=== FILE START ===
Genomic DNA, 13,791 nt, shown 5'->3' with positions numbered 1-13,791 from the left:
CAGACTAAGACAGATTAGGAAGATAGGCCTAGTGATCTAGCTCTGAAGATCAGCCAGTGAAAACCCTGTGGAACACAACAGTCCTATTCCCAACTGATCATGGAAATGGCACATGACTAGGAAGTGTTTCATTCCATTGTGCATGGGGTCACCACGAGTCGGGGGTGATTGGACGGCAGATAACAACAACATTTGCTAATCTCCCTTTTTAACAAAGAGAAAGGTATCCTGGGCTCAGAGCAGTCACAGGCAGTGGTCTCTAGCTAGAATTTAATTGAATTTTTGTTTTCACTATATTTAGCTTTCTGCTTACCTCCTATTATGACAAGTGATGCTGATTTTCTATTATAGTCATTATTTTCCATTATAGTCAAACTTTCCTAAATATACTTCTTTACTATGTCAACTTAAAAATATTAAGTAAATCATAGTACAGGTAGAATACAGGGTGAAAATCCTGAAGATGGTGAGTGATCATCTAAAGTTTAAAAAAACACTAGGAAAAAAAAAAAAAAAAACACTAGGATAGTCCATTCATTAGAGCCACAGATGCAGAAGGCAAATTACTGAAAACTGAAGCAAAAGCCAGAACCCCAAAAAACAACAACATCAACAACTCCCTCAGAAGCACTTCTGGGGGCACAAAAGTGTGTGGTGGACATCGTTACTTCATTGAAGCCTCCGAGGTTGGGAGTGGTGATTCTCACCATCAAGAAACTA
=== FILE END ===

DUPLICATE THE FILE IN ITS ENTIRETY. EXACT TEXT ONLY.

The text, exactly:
Genomic DNA, 13,791 nt, shown 5'->3' with positions numbered 1-13,791 from the left:
CAGACTAAGACAGATTAGGAAGATAGGCCTAGTGATCTAGCTCTGAAGATCAGCCAGTGAAAACCCTGTGGAACACAACAGTCCTATTCCCAACTGATCATGGAAATGGCACATGACTAGGAAGTGTTTCATTCCATTGTGCATGGGGTCACCACGAGTCGGGGGTGATTGGACGGCAGATAACAACAACATTTGCTAATCTCCCTTTTTAACAAAGAGAAAGGTATCCTGGGCTCAGAGCAGTCACAGGCAGTGGTCTCTAGCTAGAATTTAATTGAATTTTTGTTTTCACTATATTTAGCTTTCTGCTTACCTCCTATTATGACAAGTGATGCTGATTTTCTATTATAGTCATTATTTTCCATTATAGTCAAACTTTCCTAAATATACTTCTTTACTATGTCAACTTAAAAATATTAAGTAAATCATAGTACAGGTAGAATACAGGGTGAAAATCCTGAAGATGGTGAGTGATCATCTAAAGTTTAAAAAAACACTAGGAAAAAAAAAAAAAAAAACACTAGGATAGTCCATTCATTAGAGCCACAGATGCAGAAGGCAAATTACTGAAAACTGAAGCAAAAGCCAGAACCCCAAAAAACAACAACATCAACAACTCCCTCAGAAGCACTTCTGGGGGCACAAAAGTGTGTGGTGGACATCGTTACTTCATTGAAGCCTCCGAGGTTGGGAGTGGTGATTCTCACCATCAAGAAACTA